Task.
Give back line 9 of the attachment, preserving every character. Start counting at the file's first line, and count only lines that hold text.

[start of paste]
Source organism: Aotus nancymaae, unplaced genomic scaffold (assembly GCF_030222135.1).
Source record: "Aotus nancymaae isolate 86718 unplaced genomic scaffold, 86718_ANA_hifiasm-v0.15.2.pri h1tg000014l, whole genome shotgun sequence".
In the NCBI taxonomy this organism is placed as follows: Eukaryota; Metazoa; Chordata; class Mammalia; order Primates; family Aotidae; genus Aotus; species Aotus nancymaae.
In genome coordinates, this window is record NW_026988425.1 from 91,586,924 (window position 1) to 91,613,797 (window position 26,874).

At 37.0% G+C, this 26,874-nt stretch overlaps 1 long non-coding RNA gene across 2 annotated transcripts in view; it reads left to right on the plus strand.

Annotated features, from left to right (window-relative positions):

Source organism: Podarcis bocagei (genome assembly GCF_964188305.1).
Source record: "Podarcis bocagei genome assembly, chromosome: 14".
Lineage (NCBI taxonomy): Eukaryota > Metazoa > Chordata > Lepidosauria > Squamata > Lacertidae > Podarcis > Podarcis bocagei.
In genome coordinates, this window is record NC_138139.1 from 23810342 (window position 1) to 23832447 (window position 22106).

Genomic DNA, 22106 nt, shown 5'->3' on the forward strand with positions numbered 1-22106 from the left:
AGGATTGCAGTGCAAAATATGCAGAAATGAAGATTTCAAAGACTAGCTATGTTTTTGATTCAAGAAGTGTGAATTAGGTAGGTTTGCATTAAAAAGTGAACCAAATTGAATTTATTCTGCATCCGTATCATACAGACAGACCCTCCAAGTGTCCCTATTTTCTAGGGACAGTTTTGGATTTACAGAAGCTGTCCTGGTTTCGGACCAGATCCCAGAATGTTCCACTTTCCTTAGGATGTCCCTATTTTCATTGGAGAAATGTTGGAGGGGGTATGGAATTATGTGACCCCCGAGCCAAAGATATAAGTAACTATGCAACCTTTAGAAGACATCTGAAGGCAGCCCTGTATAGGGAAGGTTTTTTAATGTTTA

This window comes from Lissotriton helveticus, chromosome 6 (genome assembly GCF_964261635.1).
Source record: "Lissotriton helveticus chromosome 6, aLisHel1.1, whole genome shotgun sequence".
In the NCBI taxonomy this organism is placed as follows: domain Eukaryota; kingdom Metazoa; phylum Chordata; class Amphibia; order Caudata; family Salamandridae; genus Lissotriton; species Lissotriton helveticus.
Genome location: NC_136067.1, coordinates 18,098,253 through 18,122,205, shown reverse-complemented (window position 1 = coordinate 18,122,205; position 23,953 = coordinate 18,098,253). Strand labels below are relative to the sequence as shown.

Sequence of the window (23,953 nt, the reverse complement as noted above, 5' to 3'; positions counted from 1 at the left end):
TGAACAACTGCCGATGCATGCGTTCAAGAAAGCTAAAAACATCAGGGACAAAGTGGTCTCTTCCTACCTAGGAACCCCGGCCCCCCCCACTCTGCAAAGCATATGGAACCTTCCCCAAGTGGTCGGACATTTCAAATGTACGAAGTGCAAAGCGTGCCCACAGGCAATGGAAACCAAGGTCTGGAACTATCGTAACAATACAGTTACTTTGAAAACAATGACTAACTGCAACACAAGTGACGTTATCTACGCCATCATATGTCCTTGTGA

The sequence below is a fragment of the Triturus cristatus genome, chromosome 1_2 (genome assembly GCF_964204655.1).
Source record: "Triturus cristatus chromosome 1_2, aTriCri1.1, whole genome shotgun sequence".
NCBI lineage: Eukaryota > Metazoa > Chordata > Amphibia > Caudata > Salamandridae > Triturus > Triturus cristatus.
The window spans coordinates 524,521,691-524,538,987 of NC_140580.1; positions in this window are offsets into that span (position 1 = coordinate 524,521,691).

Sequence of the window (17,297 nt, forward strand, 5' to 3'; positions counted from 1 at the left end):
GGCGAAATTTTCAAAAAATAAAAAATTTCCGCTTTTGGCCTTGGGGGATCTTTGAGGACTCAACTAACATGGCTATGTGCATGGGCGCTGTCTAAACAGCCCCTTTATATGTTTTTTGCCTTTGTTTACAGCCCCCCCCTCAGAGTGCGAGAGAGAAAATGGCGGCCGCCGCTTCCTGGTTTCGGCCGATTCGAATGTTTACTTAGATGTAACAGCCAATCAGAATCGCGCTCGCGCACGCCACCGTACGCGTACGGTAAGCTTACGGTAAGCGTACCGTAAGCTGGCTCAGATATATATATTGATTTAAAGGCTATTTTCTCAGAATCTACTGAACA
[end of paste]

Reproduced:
Lineage (NCBI taxonomy): Eukaryota > Metazoa > Chordata > Lepidosauria > Squamata > Lacertidae > Podarcis > Podarcis bocagei.